For this week's Dark Days meal we decided to free up some space in both the refrigerator and the freezer. Gail was feeling a bit under the weather and mentioned that some stew would hit the spot. Back in October I made lots of brisket and a wonderfully hearty beef stew with the leftovers! All I had to do was thaw out the two portions I froze in October and warm it up. To give the meal a little more bulk and free up some additional space in the refrigerator I added a helping of leftover mashed potatoes with the addition of some fresh made horseradish!
Nothing fancy or special here, just warm comfort food. Horseradish was the 'fanciest' ingredient.
For me part of the challenge is using up the great ingredients in all of our canned chutneys, jams, frozen meats, and other food we've preserved.
Back in August Gail and I made a few loaves of chocolate and plain zucchini bread and muffins when the farmers markets were overflowing with zukes, so this week we are enjoying a loaf with our morning coffee. Various relishes, chutneys, jams and sauces find their way into many of our meals. We canned 4 1/2 gallons of tomato sauce and there is no telling how soon we will run out of our home made sauce! We bulk it up with the addition of various root vegetables or saute greens that we pick up at the winter markets. Thanks to some great producers we have access to handmade pasta and ravioli's full of local ingredients. The increase in availability of local food year round is noticeable. Even looking back just a year or two there are at least a half dozen new winter markets in operation or starting up this season!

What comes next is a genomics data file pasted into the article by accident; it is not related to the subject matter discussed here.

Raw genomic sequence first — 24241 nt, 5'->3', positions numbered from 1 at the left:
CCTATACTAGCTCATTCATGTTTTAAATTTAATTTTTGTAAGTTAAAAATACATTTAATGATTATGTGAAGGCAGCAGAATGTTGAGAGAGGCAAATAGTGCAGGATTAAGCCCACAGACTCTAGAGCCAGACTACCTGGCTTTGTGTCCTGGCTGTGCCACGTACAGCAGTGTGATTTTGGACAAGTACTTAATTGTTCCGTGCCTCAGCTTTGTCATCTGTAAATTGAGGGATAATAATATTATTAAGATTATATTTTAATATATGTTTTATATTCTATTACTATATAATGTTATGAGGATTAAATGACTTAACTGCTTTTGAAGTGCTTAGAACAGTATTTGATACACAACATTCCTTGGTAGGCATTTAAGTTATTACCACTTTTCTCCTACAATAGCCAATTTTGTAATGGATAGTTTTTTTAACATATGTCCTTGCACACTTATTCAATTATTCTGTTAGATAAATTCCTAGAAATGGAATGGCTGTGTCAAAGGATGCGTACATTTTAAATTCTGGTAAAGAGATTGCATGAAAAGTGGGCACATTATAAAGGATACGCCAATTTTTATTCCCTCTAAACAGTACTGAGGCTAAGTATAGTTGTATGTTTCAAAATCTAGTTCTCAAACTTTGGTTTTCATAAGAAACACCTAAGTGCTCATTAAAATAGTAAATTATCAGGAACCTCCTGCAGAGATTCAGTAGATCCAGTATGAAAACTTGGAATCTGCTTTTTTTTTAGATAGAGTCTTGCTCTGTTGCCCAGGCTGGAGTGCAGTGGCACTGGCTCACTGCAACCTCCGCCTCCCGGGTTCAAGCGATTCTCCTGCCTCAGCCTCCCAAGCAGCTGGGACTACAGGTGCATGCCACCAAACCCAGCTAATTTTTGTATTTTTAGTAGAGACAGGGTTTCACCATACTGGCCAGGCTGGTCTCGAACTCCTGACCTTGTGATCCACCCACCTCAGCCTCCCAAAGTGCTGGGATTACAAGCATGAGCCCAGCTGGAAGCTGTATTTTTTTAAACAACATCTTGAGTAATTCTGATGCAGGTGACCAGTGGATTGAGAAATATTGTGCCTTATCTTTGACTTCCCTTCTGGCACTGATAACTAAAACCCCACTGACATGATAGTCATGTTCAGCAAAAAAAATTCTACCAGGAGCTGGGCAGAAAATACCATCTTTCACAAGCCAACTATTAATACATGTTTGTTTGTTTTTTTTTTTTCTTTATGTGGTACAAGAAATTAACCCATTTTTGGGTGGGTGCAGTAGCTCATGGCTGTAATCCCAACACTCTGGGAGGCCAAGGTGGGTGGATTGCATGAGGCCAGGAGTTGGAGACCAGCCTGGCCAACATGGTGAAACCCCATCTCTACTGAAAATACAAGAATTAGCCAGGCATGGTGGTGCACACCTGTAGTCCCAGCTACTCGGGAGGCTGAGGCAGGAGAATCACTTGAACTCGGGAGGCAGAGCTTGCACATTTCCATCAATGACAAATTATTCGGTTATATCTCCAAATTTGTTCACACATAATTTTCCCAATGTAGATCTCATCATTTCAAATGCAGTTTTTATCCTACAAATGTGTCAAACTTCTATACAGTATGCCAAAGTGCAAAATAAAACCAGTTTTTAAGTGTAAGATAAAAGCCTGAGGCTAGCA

A big part of supporting local farms, markets, and producers are the personal connections Gail and I have made. We've turned to these farmers for cooking tips and advice for our own garden, learned about making pasta, roasting coffee, and beekeeping from the great vendors at the various markets we visit. Gail and I are naturally curious people and love engaging in conversation with the different vendors, learning a little bit about what goes into their worse gives us a much greater appreciation for the food while we are eating it.
As we sit on the doorstep of the holidays and new year consider thanking a local farmer or food producer for the work they do!